At the age of 27, Felipe Baloy has grown into a mainstay of
the Panama national team, as well as a figurehead for the most
talented generation of players ever to come out of his country. The
challenge ahead of the well-travelled centre-back and his fellow
internationals is this: to help Panama reach their first ever FIFA
World Cup™ finals.
With just a few days to go before the start of qualifying for South Africa 2010, the burly central defender talked exclusively to FIFA.com about his dream of gracing the showpiece competition and cementing football's status as Panama's most popular sport.
New regional hierarchy
Speaking from the Panamanian team hotel, Baloy can hardly wait for the opening match against El Salvador to get underway. "I'm really happy because we've got some really big games coming up. The whole country is really looking forward to it and we the players hope to make history by getting to the World Cup finals for the first time."
Panama's recent results are up there with the best in the CONCACAF region and this has given both team and supporters a shot in the arm. "The preparations are coming along very well and we're very hopeful we can get through this phase and battle for a place in the finals," says Baloy, who currently plays for Mexican side Monterrey. "We know it won't be easy because El Salvador have a very good Mexican coach (Carlos de los Cobos), some quality players and plenty of pace. We will have to be bang on form and not approach the game with over-confidence."
A few years back, Panama would not have been considered favourites to put one over the Salvadorans, who have twice made it to the FIFA World Cup finals. What has brought about this improvement in Panamanian fortunes? "It's that our guys have gone off to play abroad. This has been very important because on top of this they're managing to hold down a place with their clubs and consistently perform at a very high level," says Baloy. "Also, I think that bringing in coaches from abroad has been fundamental, as in the case of Jose Cheche Hernandez in the past and now Alexandre Guimaraes."
Examples to follow
Indeed, the defender has only praise for Guimaraes, who previously enjoyed considerable success at the helm of the Costa Rican national side. "Guimaraes likes to work and loves what he does. He has helped us a huge amount in training," says Baloy of the Brazilian-born strategist. "He communicates the experience he gained from playing and coaching at World Cups and is teaching us how to get it for ourselves. That's given us the freedom to dream that we'll soon be able to reach the World Cup too."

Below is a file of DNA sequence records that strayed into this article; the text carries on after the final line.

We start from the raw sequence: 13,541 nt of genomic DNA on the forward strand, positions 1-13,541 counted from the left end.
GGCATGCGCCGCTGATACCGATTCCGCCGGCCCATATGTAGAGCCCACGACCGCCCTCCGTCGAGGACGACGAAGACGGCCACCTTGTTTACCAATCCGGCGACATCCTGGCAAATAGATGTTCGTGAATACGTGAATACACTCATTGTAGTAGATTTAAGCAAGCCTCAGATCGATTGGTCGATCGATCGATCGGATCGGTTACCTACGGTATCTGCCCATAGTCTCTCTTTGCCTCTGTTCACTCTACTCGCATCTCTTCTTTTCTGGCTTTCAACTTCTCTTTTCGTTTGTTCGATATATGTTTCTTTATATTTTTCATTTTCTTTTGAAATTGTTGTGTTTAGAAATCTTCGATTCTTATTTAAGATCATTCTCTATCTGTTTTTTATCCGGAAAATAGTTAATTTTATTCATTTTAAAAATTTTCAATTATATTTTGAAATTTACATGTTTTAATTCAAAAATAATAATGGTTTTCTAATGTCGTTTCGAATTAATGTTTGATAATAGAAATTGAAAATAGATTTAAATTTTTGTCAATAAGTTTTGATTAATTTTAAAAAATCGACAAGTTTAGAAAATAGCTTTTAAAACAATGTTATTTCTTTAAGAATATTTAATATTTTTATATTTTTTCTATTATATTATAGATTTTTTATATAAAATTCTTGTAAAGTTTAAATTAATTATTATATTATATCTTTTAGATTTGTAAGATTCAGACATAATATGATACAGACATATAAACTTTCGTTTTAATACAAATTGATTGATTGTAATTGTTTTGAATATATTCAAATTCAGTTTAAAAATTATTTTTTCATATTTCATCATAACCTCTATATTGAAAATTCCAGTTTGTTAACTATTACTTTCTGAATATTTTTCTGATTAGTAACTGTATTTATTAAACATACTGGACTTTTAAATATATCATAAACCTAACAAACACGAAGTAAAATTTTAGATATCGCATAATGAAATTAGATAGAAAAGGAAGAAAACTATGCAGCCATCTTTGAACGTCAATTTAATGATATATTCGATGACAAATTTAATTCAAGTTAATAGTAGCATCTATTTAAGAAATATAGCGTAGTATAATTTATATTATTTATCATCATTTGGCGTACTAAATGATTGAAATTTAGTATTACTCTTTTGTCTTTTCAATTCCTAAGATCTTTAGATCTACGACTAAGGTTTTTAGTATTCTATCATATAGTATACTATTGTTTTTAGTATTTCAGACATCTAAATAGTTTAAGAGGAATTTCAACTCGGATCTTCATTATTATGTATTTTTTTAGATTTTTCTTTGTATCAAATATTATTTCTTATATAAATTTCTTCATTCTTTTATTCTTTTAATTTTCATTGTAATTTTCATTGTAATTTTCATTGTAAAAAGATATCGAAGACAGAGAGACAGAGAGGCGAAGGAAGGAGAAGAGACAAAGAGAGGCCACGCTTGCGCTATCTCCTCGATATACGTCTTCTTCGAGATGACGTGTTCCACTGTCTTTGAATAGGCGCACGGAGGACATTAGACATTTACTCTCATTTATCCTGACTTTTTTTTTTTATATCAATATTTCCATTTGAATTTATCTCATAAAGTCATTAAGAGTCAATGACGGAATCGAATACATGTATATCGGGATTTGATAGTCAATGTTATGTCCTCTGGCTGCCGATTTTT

And the Panamanians' good results have not gone unnoticed at home. In the past, the most popular sports in the country were baseball and basketball, but the triumphs of the Roja have changed all that. "Football has come on hugely and people now no longer see it as a second- or third-rate sport," states Baloy. "Every time the national team plays people really take an interest and want to know how they're doing."
The defender is proud of being a standard-bearer for the current generation, and to be following in the footsteps of childhood heroes such as the Dely Valdes brothers, Rommel Fernandez and Franklin Morocho Delgado. "I'm happy that we've brought about this change in our fortunes but I think we need to keep the good results coming if we intend to keep making progress," underlined the player, a big admirer of former Spain star Fernando Hierro. "We must keep on showing that we are good players and have a fine team."
Baloy also harbours ambitions of playing in the European game, having thus far represented clubs in Panama, Colombia, Brazil and Mexico. "It's a dream I've always had. I think now is the right moment for me to go to Europe; the experience I have accumulated in the teams I have played in has made me a better player. I'm just hoping for the opportunity to show what I can do."
And where does Felipe Baloy think he will be in five years' time? "Hopefully by then Panama will have had the opportunity to play at a World Cup and set an example for the youngsters in our country, so they keep on playing football. If we could make it to South Africa the sport's popularity would grow. It goes without saying I'd still like to be playing by then."
For the time being, however, the defender's mission is to lead his team to victory against the Salvadorans. "It's an opportunity we must not waste. It's a momentous time for the squad and we must not allow our dream to slip away."